Instead, “they shot little girls,” Rocky Sr. said.


Burglary Charges Reduced for Athletes

What began as typical tension between two rival groups became something more last April, after four athletes, including Rocky Jr., were arrested for felony burglary.

When the charges were suddenly reduced, it may have been the last straw for Harris and Klebold, who also were arrested last spring and also were charged with a felony after breaking into a car and stealing electronic equipment. Sentenced to a yearlong diversion program and community service, the two may have felt that the outside world, like the school, dealt differently with jocks and nonjocks. That may have been the moment they decided to burn down Columbine and kill as many students as they could.

How they kept such a plan from their parents is what has so many people here outraged. Why didn’t the Harrises and Klebolds notice something fishy going on, when so many of their neighbors did?

On the cul-de-sac where Harris lived, neighbors last weekend heard the teens making an ominous racket. The two were holed up in Harris’ garage, the door down, most likely making final preparations.

Karen Good, who lives two doors down from the Harrises, said her son Matt walked by the Harris house several times and thought the noises very odd.

“He heard sounds like breaking glass and power tools,” she said. “He thought to himself, ‘Gee, I wonder if they’re working on a school project.’ ”

Another neighbor, she said, saw Harris and Klebold in the backyard smashing things with a pipe. He thought, fleetingly, of calling the police, or at least alerting the Harrises. Then, Good said, he decided to mind his own business.

The Harrises ‘Were Such Nice People’

Good said she met Eric Harris once and spoke to him no more than a handful of times. He was always “clean cut,” she said, and fresh-faced. One day, when her puppy ran away, he found it and brought it back to her.

“They were such nice people,” she said of the Harrises. “They were very quiet, kept to themselves. Once they were inside the house, you wouldn’t hear a sound, not a peep. You wouldn’t even see them walking past the windows.”

But her son rebuffed all suggestions that he seek out the Harris boy, maybe ask him for a ride to school. He simply thought Harris too weird.

Harris’ father, Wayne, is a retired Air Force pilot. His mother, Katherine, works for a Littleton catering service, and his older brother, Kevin, is a student at the University of Colorado-Boulder, where Klebold had been accepted. Some Columbine students remember Harris’ older brother as a jock.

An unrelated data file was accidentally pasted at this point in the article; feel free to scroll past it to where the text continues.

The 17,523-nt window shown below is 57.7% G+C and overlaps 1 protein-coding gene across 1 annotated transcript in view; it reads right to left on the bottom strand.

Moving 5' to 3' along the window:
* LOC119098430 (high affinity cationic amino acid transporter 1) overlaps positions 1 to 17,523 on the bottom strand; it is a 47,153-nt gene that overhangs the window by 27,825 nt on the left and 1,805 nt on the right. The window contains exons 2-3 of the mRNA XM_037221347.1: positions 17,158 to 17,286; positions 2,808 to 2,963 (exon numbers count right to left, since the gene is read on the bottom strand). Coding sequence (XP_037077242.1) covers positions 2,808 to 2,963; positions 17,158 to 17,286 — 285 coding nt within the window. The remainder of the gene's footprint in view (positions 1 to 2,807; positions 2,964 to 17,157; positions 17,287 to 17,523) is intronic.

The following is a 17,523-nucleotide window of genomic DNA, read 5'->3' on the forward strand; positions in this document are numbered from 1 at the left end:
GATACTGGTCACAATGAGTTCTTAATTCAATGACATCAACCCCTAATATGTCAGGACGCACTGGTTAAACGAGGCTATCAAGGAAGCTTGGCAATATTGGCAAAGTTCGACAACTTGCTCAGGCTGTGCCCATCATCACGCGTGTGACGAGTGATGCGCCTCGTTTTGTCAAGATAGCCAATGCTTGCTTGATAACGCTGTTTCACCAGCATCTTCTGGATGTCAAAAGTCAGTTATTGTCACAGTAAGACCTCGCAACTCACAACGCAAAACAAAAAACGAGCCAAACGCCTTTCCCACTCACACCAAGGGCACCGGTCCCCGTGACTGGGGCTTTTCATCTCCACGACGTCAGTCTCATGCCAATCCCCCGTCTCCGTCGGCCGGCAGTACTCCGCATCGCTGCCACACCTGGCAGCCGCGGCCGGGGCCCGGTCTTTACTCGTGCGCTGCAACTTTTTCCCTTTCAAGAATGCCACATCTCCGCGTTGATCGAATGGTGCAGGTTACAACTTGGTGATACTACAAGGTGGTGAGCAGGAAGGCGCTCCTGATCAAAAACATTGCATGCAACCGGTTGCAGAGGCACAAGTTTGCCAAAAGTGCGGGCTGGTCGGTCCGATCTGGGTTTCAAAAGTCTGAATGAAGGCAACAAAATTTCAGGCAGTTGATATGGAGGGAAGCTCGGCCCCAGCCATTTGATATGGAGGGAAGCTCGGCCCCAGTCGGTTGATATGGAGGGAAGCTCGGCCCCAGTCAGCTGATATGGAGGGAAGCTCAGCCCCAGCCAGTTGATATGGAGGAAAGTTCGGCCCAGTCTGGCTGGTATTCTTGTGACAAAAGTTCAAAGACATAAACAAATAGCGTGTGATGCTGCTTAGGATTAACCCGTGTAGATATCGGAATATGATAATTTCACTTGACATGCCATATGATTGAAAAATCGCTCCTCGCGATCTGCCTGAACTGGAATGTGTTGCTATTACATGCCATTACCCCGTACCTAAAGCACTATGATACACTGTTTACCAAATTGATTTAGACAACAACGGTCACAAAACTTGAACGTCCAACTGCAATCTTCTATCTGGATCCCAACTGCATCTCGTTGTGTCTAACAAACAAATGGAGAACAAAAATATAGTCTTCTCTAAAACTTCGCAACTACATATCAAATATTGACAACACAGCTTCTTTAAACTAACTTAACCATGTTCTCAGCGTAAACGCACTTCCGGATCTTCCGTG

A friend of Harris told a TV show that Harris was devastated when he didn’t gain acceptance to any of the colleges he’d applied to, despite a solid grade point average. Like his sidekick, Harris seemed exceptionally bright and did well in school, when he applied himself, which he often did not.

Only computers, baseball and hatred seemed to hold his interest.

Such a portrait clashes sharply with the memories of those who knew Harris well six years ago, when he lived in Plattsburgh, N.Y.

“He always had nice things to say to everyone,” said Curtis Bingel, who was Harris’ best friend while he lived in Plattsburgh.

“He was incredibly average,” said Terry Condo, who coached the Little League team on which Harris was a so-so outfielder. “No different from any other kid. Maybe a little quieter.”

Condo said the Harrises came to all their son’s games but never shouted at him or seemed unduly stressed about the outcome. Like many in Plattsburgh, he wonders if Harris wasn’t overwhelmed in 1993, when he left a little town where he fit in so well and came to Littleton, where not all outsiders were warmly welcomed.

“It seems to me the kids out there gave him a hard time,” Condo said. “A lot of the kids here have expressed the thought that if he’d stayed here, this wouldn’t have happened.”

Certainly, he wouldn’t have met Klebold, and many think the combination of the two was toxic. They seemed to fuel each other’s paranoia and make each other meaner.

Grant, the hairdresser, said Klebold’s mother noticed many times that Harris was capable of sudden anger, whereas Good said it was Klebold who had the inner rage. “All he would do is give you a look,” she said, “and you knew he didn’t like you.”

Particularly hurtful to Klebold’s mother, Grant recalled, was the pair’s worship of Nazi Germany. While bowling, they’d often shout, “Heil, Hitler,” whenever one of them scored a strike.

Susan Klebold may not have raised her son Jewish, but she is the daughter of Leo Yassenhoff, a prominent Jewish philanthropist in Ohio, for whom a Jewish community center there is named.

“We never talked prejudice in our house,” Klebold told Grant. “Could he have been such a good actor that I didn’t see this other side?”

After spending 90 minutes with the mother, Grant wonders the same thing herself.

But she also remembered something about the mother.

The day of Susan Klebold’s original appointment, Grant said, was Tuesday. But when the news broke that her son was dead, and that he’d taken part in a bloody rampage at the high school, the mother calmly called the salon to cancel.